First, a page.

Memento Mori the name of the show myself and my sister Jennifer Walshe have up at the moment in the Roscommon Arts Centre. (Click on any image to see a bigger version.)

We decided to present it as a show curated by us, with work made by our alter egos, three each.
Mine are:
Nollaig Dottirson, a transgender Icelandic-Roscommon artist, who knits and felts violent artifacts - bombs, Molotov cocktails, security cameras and barbed wire.

"Nollaig's work is contextualised in her own transgendered and transnational experience (born in Reykjavik to Icelandic and Irish parents), wherein the sometimes violent renegotiation of her gender is metaphorised in her intimate, familiar and knitted appropriations of the iconography of war and aggression.

The project of feminising these icons challenges notions of masculinity and femininity, and explores violence both personal and political, from a sexually transgressive perspective."
...then comes An Snag Breac, an outsider artist living in Roscommon...

"An Snag Breac is Irish for the magpie, and represents the raiding and hoarding of unwanted objects, natural and artificial. It is the pseudonym of a Roscommon-based artist creating assemblages of phantasmagorical creatures from the discarded detritus of the natural and manufactured world.
Mixed media include textiles, wood, taxidermy using road kill animals and discarded objects. Plastic golems of flesh and bone, queer syntheses of steel, wood, skin and fleece, reflect on and recycle the workings of the inner world, both natural and psychological.

An Snag Breac’s ongoing experience of chronic pain (back and neck) underpins aspects of the biological and anatomical focus of her work, influencing her use of material – including a spine and acupuncture needles."

...and the embroidered advice handkerchiefs of textile artist Enda O'Rourke...

"Enda O’Rourke is a textile artist resident in the Boyle area. Enda’s work is a recreation and reflection of his personal history. Born in London to unmarried Irish parents, Enda was raised by his grandmother and aunts, learning to sew from an early age - the stitches and tradition dropped from grandmother to grandson. Enda’s work seeks to recreate the unspoken and lost libraries of his grandmother’s experience, in a tradition neither aural, nor written, but textile based, and in the voice his grandmother and the women who raised him bequeathed him."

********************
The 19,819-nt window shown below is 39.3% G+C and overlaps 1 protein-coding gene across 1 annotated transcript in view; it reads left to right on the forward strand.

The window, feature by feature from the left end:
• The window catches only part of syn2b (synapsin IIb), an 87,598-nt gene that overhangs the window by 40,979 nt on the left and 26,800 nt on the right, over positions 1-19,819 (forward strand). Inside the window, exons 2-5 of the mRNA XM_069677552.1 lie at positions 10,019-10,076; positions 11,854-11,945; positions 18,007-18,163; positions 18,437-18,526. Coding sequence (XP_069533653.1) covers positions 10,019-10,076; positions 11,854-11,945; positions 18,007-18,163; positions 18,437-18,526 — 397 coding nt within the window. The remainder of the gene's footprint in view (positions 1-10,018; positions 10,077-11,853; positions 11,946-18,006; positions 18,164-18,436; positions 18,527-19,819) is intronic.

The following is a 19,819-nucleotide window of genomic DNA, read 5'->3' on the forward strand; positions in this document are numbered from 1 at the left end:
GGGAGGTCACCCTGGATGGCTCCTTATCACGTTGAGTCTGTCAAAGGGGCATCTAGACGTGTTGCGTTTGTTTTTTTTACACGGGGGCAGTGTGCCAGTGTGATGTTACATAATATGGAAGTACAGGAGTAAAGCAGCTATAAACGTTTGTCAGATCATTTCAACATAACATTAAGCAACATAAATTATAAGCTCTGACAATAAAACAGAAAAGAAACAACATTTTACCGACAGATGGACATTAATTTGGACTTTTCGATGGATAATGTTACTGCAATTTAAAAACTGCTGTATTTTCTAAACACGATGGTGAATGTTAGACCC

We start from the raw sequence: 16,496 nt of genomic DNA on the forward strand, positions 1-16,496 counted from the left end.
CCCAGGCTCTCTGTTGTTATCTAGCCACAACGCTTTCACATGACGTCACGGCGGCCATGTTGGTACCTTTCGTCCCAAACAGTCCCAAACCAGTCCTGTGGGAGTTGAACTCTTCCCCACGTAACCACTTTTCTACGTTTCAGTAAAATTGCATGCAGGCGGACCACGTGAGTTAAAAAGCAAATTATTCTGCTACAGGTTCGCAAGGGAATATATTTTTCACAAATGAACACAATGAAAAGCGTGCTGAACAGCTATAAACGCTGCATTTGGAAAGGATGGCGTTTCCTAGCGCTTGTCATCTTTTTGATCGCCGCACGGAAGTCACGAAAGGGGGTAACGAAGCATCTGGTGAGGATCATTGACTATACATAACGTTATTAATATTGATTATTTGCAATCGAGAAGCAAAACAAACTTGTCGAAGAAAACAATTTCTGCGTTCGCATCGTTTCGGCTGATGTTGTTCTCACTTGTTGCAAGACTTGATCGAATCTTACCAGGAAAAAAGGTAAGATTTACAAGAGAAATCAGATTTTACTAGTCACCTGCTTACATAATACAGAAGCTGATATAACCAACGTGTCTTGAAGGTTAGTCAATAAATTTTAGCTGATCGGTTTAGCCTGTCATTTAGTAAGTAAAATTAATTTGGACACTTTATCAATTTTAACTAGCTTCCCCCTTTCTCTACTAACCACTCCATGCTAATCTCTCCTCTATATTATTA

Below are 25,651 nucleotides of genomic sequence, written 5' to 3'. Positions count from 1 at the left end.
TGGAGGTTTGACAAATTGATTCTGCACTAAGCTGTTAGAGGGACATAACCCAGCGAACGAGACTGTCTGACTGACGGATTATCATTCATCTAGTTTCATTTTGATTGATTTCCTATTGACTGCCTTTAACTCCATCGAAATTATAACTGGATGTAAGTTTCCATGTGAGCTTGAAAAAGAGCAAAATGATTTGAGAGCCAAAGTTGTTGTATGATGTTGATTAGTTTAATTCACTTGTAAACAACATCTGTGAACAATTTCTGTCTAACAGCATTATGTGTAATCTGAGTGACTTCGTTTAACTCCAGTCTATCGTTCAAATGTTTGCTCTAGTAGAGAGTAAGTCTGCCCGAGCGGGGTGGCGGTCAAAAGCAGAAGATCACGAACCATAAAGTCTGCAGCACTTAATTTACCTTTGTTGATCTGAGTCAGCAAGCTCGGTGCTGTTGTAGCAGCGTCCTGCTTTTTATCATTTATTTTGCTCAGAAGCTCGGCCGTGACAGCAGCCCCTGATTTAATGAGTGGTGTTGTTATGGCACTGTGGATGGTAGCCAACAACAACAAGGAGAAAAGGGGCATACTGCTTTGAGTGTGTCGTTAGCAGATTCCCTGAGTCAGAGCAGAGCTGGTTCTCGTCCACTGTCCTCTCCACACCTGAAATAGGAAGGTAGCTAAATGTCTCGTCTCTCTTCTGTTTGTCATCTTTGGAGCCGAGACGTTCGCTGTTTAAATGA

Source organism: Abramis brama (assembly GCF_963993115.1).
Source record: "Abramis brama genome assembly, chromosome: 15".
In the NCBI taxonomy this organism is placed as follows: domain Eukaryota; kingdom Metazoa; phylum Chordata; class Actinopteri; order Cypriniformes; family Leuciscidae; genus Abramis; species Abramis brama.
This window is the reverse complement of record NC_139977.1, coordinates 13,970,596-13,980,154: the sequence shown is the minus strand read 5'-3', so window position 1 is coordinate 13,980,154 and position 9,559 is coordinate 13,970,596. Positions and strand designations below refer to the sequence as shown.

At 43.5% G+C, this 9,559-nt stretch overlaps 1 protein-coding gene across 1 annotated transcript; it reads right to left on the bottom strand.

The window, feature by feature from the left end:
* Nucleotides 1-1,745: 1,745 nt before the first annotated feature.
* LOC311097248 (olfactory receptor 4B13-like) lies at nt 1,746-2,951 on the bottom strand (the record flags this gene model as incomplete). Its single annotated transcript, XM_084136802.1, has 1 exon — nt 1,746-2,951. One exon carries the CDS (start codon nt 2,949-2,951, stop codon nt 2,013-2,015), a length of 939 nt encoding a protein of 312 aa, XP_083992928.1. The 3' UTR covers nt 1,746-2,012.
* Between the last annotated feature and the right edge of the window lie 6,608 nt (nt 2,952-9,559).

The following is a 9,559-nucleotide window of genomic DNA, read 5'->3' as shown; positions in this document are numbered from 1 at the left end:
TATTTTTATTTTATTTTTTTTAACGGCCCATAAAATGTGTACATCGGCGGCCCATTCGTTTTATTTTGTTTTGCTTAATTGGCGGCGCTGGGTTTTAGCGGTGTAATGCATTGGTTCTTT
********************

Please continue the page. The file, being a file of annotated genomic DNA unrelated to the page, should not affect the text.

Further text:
Then we had Jenny's collection:

The Community Choir drawings from Turf Boon...

"Boon considers his Community Choir Drawings series an open-source composition, one in which the viewer is expected to be an active participant in decoding and assigning meaning.

The deployment of communal authorship in this project recalls for Boon the gift drawings and songs of the Shakers, drawings which were executed as depictions of heavenly inspirations or gifts. Gift drawings were not considered to be the work of an individual artist (the drawings were never signed), but a contribution to the whole community that could be employed as any member saw fit.

Boon’s Community Choir Drawings series is imbued with a similar sense of openness and generosity, which reflects his career-long engagement with the ethics of community and the importance of group spirit."

A film from Freya Birren...

Olia Lialina’s M.B.C.B.F.T.W. (Redux, At Rest)

"Russian artist Olia Lialina created her browser-based artwork My Boyfriend Came Back From The War in 1996. It is considered one of the first works of internet art, and tells the fragmented story of a woman and her boyfriend’s attempts to communicate and connect after he returns from fighting in a war.

Lialina’s work has been subject to many re-workings by different artists. Birren’s version takes Lialina’s as a starting point in both visual and textual terms. Here, however, a different story of a different soldier in a different war unfolds from Lialina’s opening line. Unlike Lialina’s pioneering use of the internet as an artisitic medium, Birren’s use of technology is deliberately low-fi - Postit notes simulate the frames of a browser, with the film processed to look like it was made in the 1970s."

...and finally, the work of outsider artist Caoimhin Breathnach, shown for the first time since his death. He lived in Knockvicar and collected sound recordings, keeping a diary of his works in Ogham.

"The main focus of Breathnach’s artistic practice was the creation of his unique brand of “subliminal tapes.” This was a two-fold procedure - Breathnach began by recording sounds onto cassette tapes, before subjecting the tapes to a wide range of physical processes, such as burying, burning or encasing them in various materials such as velvet, paper or moss. In most cases, these physical processes rendered the tapes unplayable, so that the sounds recorded on them can now only be imagined.

For tape 79, Breathnach notes how he rose at dawn on the summer solstice (“grian-stad”) in 1982 to record himself playing a series of chords on the harp against the backdrop of his radio broadcasting at 1485 Khz. After sleeping with the tape under his pillow for a night, he then wore the tape strapped to his abdomen for a week, noticing significant improvement to his “strampail” and “glórghail” (both obscure words are defined in Dineen as referring to stomach noises)."

The show is on until Thursday the 25th for those of you in the area. More details here.